How To Cheat in D&D

One of the great things about tabletop roleplaying is that for most groups winning and cheating are irrelevant concepts. D&D is about group storytelling; by negating the game mechanic through cheating  you loose the ability to build memorable scenes out of failure and you won’t allow room for characters to grow. Why should experience (and therefore experience points) matter if you’re just going to blow through all the encounters risk-free. In fact, one of the challenges of 4e is that since all the encounters are scalable to the PCs level, the DM has to work harder to make the encounters interesting yet winnable. Thankfully there’s a lot of knobs in the DM toolkit to adjust encounter difficulty.

With that in mind, I found it interesting that the Roleplaying Tips blog highlighted ways for GMs to handle cheaters. The article covers two types of cheaters: ones who lie about their dice roles (and stats), and ones who read ahead in the module. Flipping this around into advice for cheaters: “lie about your dice” and “read the module.”

Lie About Your Dice

This has been the go-to for GMs who roll behind a screen, but there’s no reason why you can’t either. For starters, you can roll on the table and blatantly lie about it. Odds are your GM will be too far away or too short to read the small digits on the die; your fellow players may grumble but will probably look to avoid conflict, so you’re golden there. To be a little more subtle about it, you can get loaded die (let me know if you have a link where to get some), roll on the sly (at the edge of the table, behind some books or your hand, etc), or just nudge the die after it lands.

There’s not just dice that you can lie about. When taking damage, you skim a few hp off the top to last longer, or add a few “bonus points” to skill checks and other rolls. It’s harder to lie about your ability scores and defenses, since most GMs tend to keep the basic stats on hand.

You’ll need to be wary when your fellow players start getting suspicious. Be sure to get good at lying…put a few ranks into Bluff.

Read The Module

This one is far tougher. Lying is an opportunistic event, to get a hold of the GM’s module and read it requires planning, and quite possibly money. Many GMs don’t use published modules or when they do, they modify it, so this has limited value unless you know which module and that your GM is going to use it relatively unchanged. The Kobold Hall in the back of DMG and Keep on the Shadowfell, which is free on the Internet, are easy to access. Also now that Dungeon comes with a DDI subscription, you can get your hands on the adventures in that magazine pretty easy. Other printed or 3rd party modules require that you spend some money, which seems a little ridiculous just to cheat at something where you’d only be cheating yourself.

The upside to reading the module your GM is running is that if you don’t mind knowing the spoilers, you can help the GM out by moving the plot along by making choices that move through a well-paced set of encounters. Also some modules are  balanced towards the PCs finding hiding items or solving puzzles that you wouldn’t be likely to find unaided.

In case your GM is reading this blog… don’t actually cheat, you’re only cheating yourself and your friends. If she’s not… cheat to win! After all, it’s only a game!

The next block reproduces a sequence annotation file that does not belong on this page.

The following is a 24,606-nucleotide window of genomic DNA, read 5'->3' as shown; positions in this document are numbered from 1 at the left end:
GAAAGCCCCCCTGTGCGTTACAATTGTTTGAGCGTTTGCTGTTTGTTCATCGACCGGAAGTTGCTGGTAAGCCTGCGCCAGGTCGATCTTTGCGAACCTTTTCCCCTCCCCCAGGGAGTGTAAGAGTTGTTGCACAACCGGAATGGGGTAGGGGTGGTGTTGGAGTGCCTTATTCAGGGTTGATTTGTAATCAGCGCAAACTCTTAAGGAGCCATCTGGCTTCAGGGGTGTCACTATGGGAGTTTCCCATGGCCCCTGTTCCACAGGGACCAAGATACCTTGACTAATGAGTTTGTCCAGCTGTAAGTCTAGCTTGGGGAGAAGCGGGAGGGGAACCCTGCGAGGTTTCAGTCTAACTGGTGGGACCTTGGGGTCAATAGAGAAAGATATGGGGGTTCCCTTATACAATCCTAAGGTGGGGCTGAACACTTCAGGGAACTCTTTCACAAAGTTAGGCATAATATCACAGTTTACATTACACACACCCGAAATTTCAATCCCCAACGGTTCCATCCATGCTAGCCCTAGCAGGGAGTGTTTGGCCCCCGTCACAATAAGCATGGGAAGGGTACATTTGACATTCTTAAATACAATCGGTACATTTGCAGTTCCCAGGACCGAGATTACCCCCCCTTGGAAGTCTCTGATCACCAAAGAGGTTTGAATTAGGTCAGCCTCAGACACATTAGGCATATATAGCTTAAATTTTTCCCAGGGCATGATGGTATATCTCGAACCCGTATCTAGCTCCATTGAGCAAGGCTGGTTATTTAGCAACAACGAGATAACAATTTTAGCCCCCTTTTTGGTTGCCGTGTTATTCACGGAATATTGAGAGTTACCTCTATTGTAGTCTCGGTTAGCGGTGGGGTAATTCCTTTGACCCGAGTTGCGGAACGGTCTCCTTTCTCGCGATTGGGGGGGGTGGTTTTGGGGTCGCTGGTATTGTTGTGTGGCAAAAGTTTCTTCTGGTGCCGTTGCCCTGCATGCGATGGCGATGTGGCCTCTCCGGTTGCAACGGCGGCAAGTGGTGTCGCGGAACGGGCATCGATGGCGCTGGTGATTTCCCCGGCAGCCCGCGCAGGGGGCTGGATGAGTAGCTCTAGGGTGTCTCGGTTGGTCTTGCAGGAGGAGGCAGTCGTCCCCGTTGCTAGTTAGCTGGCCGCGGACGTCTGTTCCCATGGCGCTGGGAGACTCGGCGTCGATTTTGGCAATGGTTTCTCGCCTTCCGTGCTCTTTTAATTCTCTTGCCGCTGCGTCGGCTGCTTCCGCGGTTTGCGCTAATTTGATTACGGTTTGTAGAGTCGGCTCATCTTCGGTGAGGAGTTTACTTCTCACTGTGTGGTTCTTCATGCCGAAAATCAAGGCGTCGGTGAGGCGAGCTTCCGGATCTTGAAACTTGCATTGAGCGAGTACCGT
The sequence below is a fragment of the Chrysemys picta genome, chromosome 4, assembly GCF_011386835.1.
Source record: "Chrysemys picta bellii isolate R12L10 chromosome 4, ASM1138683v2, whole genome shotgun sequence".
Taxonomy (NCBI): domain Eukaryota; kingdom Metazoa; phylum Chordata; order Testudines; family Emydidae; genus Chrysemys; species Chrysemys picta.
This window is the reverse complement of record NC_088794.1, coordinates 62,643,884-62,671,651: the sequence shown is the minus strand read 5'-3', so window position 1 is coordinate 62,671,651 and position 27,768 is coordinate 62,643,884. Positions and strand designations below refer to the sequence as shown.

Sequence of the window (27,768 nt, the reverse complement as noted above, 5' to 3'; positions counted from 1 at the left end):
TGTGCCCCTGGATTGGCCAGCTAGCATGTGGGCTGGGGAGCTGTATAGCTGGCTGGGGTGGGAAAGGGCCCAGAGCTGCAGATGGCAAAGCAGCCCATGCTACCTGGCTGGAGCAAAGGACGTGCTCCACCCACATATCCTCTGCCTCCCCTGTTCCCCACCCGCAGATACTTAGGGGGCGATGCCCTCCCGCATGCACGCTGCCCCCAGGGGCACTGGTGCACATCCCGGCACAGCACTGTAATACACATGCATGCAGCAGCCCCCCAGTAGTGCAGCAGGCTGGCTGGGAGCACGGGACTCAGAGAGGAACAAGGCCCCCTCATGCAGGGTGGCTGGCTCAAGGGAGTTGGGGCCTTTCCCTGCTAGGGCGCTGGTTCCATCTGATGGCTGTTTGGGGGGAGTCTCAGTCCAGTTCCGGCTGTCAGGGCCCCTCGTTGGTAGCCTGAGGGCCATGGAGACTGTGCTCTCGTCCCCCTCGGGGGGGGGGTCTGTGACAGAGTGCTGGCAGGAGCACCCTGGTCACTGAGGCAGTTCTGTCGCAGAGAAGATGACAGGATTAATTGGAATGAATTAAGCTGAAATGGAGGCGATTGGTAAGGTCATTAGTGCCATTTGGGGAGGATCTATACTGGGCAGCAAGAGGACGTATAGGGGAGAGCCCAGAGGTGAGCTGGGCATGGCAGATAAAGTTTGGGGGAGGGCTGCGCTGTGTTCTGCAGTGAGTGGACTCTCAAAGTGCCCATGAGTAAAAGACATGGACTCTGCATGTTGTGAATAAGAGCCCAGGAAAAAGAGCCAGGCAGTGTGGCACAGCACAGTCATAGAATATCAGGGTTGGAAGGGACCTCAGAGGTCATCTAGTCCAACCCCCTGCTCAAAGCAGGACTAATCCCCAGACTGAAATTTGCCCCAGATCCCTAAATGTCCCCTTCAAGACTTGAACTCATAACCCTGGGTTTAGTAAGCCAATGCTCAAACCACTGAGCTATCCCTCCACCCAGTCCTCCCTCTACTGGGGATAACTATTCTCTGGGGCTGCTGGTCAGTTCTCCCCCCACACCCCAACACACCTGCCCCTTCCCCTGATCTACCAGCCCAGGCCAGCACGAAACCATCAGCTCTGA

7 thoughts on “How To Cheat in D&D

  1. Don’t forget that cheaters don’t get to play at my table. So cheat at your own risk.

    Part of the game is risk, it’s also about exploration and finding out what’s around the dark corner. If you already know you will never die, never miss, and what is at the end of the adventure why are you there?

  2. Deliberately misinterpreting ambiguous rules wording is my new bugbear… Nefarious players can get an advantage with no real risk of getting caught. A DM needs to be right on top of rule updates, forums etc.

  3. I’ve always thought that if you feel you have to cheat when playing Dungeons & Dragons (or any other role-playing game, actually), then you are probably doing it wrong.

    Cheating at a game like this is only hurting yourself…and you’re missing the point.

    Great post!

  4. Cheating in D&D is basically a power-play. Both in terms of character power as well putting yourself above your fellow players.

    I didn’t think about misrepresenting powers. I’ve done that unintentionally tons of times, especially since I don’t really all the rules updates and keep referring to my old books, but doing on purpose is pretty douche-y. That’s basically making up your own rules.

    Who wants to play MikeQuest? In that game four to five adventurers travel forth and I win and become king of the universe…the end.

  5. We had an issue with cheating in D&D years ago. It was mostly guys lying about dice rolls and painting an extra “1” in front of single digits on the d20. Everything was eventually worked out in the end. I provide my 2 cents on cheating in D&D (by the players and the DM) in the article Cheating in Dungeons and Dragons.

  6. Uh….no, you can’t cheat. Nudging dice? Where are you guys playing? =P

    If anybody cheats, that’s the quickest way to get the boot…from _everybody_.

    I’d wager if I did any of this, I’d get a single warning, and after that, I’d get the boot. If I nudged a die and pretended like nothing…well I’d never live it down. And no, the fellow players don’t just grumble, they bust your ass.

    As for rule misrepressentation….if we use anything that isn’t in one of the DM’s books, he needs to sanction it. The end.

    So there really is no way to cheat…. At least not in my group.

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